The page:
From THE EDGE
Tuesday Dec 22, 2015
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Just as the year grinds to a halt and the weather reminds us that major flux abounds in the heavens, we are graced with the New York Theater Workshop’s mind-blowing production of “Lazarus.”
In recent years NYTW has given us panoply of theatrical marvels and now fans of two of the most lauded guardians of the wonderfully perverse and bizarre, David Bowie and Ivo van Hove have united to create a production that defies description and yet rivets audiences.
We are told that Bowie contemplated writing a theater piece for ages and once introduced to Irish wordsmith Enda Walsh, he felt emboldened to co-pen “Lazarus.” This musical evening is replete with wraparound videos by Tal Yarden, undulating dances by Annie-B Parsons and special effects was inspired by Bowie’s 1976 film “The Man Who Fell to Earth.”
This work took its inspiration from a 1963 novel by Walter Tevis by the same name, and featured an alien trapped on earth longing to return to his water-starved planet. The alien is referred to as Newton, perhaps as an homage to the first postulator of the theory of gravity, Sir Isaac.
This alien is Thomas Newton, played with a loose-limbed drunkenness and an “abandon all hope ye who enter here” quality by the wildly talented Michael C Hall. Yes, of “Dexter” fame, but also recently Hall wowed audiences as Hedwig on Broadway. He has now reinvented himself as a man clad in boring beige belting, and crooning with Bowie beauty. Hall fills the theater with a longing and a loss that is as palpable as the scratch and blare of the enormous TV, which on occasion leaps into action spewing images or actual actors onto the proscenium.
The plot is minimal. Newton, the alien, is trapped on earth and stuck in an empty yet opulent apartment with a fridge full of gin and Lucky Charms and a quest for Twinkies. He is stymied by his inability to return to his ET home and the loss of his beloved wife Marylou and their children. He is a wastrel described by his assistant — played with verve, legs for days and a voice to match by Cristin Milioti — as “sorta sad, sorta unknowable in the way that you imagine rich, reclusive, eccentric men to be.”
As the play unfolds many new Bowie songs are sung by the full-throated cast and occasional favorites like “Changes,” “Absolute Beginners” and “The Man Who Sold the World” tickle the memories of Bowie fans, faithful for four decades.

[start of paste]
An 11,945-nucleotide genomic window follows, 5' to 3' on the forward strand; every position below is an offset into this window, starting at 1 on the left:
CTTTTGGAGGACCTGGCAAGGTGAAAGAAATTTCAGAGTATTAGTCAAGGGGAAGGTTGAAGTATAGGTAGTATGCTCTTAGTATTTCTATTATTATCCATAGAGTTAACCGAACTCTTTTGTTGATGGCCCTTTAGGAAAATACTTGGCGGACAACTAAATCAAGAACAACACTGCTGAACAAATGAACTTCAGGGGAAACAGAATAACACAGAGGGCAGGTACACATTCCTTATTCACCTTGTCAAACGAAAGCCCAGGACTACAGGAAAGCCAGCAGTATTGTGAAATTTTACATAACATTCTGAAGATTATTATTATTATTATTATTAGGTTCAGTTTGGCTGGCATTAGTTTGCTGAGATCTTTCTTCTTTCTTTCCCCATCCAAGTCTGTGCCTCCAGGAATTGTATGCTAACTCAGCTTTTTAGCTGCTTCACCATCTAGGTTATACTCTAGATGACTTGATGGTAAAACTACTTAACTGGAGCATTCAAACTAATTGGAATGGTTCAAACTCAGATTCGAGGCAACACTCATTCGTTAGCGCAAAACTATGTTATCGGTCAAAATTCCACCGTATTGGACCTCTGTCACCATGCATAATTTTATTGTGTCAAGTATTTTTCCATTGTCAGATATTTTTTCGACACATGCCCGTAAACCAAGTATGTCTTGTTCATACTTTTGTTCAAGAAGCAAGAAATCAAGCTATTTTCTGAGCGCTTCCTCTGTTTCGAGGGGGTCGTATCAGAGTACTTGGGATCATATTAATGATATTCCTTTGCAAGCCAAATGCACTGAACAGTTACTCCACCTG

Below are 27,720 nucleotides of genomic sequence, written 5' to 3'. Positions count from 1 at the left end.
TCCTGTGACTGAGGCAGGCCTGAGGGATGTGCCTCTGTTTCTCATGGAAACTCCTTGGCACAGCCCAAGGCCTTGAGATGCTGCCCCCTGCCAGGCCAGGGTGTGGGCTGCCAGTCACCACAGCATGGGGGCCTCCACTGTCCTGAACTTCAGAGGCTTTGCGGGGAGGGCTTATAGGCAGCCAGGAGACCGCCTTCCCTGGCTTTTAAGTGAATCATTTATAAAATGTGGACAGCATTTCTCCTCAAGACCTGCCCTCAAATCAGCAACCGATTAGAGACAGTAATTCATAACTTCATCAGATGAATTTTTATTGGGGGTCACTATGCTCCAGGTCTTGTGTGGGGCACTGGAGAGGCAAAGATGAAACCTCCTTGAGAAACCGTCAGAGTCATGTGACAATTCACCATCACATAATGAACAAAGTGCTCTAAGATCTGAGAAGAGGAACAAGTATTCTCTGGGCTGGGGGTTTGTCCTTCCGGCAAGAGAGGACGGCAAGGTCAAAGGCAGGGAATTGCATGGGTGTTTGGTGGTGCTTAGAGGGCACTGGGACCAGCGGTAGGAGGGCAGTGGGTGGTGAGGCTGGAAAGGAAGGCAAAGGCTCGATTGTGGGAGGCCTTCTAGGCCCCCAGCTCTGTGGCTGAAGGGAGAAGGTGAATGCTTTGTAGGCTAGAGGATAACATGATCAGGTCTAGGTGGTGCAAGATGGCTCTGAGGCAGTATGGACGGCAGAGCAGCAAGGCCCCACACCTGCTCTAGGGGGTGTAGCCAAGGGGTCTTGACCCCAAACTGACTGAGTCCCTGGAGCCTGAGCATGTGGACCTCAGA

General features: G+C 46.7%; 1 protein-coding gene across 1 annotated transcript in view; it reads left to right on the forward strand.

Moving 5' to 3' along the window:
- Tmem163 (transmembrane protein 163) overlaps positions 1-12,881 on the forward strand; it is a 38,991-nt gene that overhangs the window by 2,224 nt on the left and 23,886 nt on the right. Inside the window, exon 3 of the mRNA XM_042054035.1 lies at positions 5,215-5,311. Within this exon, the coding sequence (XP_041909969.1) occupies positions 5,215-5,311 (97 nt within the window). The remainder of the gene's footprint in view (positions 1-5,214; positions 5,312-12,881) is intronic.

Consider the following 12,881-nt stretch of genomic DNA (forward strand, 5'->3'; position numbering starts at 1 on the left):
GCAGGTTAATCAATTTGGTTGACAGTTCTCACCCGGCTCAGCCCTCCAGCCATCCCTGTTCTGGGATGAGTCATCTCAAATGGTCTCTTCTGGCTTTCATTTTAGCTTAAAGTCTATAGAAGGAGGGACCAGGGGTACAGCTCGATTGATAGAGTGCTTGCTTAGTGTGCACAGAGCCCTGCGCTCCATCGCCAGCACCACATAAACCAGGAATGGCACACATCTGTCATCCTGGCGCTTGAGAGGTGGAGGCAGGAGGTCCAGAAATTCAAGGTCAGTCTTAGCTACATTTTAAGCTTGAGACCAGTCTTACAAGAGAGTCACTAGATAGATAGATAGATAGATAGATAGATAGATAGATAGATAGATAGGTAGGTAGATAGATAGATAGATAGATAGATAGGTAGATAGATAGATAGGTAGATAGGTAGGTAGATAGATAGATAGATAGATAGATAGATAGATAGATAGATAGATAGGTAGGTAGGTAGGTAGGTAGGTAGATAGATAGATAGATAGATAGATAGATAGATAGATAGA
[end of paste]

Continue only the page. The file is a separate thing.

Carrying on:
Time is not linear, neither in Bowie’s music, nor in “Lazarus.” Over the course of the play’s two hours, we encounter what may be a few days, or a snippet of a dream that lasted seconds. A chorus of Geisha girls sing and dance, clubgoers gyrate and we meet another lost soul, the “young girl” who is a winsome waif played by Sophia Anne Caruso. Caruso brings hapless positive vibes to a group beset by tragedy, ennui and sodden sadness. She sings with angel pipes and she genuinely loves Newton for his longing and his potential goodness.
Into this black and white world is tossed the marvelous Michael Esper, recently in Sting’s “The last Ship.” Esper plays Valentine, clad in all black to Newton’s beige and the young girl’s pure white. He is evil and enjoys ogling lovers, played by the beautiful, sexy duo of Nicholas Christopher and Lynn Craig, in a club. He palpably lurks to steal their passionate energies and eventually kills the man.
Here I have to digress to extoll the environment of this piece as an integral part of the show. There is nothing superfluous about any image projected, any slashed ray of light, or the open set with its many levels. A sonorous band is housed upstage behind a glass wall, which also allows the cast to wander, to be sucked into space or to yearn for life on, literally, another level or Mars.
The director, Ivo van Hove, who has achieved a vaunted fame, all deserved, has a team of designers with whom he works. This includes his life partner, Jan Versweyveld set and lighting design, Tal Yarden video and An D’Huys, costumes; all of these elements were conceived and executed with stellar perfection. I actually consider the set and light to be additional characters with lives that both enhance the work and have a trajectory all their own.
As we search for meaning as the year slouches to its inevitable end, I think that like in all fairy tales, parables or gospels, we are searching for clues pointing us to where we belong. Where is our true north, our home, our safety and our place to marvel? We are all aliens lurching toward that Eden and the team at NYTW allows us to gasp at another vision of that quest.
“Lazarus” runs through Jan. 20, 2016 at the New York Theatre Workshop, 79 E. Fourth St. in the East Village. For tickets or information, call 212-780-9037 or visit nytw.org
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